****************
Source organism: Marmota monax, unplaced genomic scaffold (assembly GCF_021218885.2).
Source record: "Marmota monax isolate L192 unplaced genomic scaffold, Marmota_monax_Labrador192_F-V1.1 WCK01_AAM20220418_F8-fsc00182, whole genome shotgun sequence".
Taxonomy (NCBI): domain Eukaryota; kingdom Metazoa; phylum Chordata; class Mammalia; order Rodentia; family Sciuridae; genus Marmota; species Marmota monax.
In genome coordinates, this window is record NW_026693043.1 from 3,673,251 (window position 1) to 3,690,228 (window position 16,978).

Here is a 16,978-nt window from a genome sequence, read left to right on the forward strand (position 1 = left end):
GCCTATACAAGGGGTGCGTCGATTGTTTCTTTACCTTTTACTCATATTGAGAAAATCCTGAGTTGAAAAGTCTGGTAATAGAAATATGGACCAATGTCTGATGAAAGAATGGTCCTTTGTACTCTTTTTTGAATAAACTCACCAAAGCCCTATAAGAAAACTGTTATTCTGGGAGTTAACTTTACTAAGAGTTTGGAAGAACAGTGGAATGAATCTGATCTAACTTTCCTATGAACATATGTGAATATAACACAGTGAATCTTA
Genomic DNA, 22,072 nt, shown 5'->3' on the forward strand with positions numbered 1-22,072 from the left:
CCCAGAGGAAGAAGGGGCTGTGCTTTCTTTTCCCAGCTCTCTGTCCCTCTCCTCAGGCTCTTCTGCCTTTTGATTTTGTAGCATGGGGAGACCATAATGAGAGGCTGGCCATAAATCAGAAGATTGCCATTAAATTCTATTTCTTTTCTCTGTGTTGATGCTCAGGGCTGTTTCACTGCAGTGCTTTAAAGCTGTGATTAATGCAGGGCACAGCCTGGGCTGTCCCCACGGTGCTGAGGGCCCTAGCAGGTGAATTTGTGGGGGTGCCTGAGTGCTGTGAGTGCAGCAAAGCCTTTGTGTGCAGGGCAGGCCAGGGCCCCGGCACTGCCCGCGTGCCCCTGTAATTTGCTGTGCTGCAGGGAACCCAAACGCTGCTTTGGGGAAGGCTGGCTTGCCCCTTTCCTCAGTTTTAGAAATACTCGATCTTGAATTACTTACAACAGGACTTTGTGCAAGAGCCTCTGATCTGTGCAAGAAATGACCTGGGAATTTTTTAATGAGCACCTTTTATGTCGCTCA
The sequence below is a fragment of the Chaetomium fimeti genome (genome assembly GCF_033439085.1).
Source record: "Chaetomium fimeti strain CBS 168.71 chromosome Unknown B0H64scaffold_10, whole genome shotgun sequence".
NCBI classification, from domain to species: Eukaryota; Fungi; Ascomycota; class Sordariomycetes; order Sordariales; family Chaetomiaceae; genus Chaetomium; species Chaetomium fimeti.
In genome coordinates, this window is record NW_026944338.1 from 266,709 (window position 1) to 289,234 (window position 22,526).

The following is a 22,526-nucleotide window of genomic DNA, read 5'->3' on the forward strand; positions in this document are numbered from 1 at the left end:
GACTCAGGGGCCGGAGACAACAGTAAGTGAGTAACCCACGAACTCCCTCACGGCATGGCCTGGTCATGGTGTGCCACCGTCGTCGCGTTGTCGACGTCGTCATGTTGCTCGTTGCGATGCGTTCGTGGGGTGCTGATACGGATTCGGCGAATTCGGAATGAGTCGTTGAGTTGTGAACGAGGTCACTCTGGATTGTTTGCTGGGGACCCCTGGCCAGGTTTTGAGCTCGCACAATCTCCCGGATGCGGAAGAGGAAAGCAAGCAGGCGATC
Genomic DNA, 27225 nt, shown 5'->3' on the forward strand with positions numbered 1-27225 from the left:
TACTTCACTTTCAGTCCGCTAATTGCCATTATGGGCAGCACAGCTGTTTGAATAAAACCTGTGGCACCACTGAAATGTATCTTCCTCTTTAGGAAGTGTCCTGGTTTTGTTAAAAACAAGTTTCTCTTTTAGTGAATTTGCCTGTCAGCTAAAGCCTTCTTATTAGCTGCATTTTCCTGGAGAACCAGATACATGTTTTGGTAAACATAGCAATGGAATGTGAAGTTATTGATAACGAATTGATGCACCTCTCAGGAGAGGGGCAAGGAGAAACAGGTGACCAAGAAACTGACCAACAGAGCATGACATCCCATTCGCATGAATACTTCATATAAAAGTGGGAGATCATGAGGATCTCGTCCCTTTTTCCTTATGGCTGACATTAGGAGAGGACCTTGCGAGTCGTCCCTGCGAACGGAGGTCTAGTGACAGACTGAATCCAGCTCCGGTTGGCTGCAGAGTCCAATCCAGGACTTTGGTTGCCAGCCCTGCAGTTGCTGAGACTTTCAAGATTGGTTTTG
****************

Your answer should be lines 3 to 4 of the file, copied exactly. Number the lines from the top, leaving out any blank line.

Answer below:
Taxonomy (NCBI): domain Eukaryota; kingdom Metazoa; phylum Chordata; class Mammalia; order Rodentia; family Sciuridae; genus Marmota; species Marmota monax.
In genome coordinates, this window is record NW_026693043.1 from 3,673,251 (window position 1) to 3,690,228 (window position 16,978).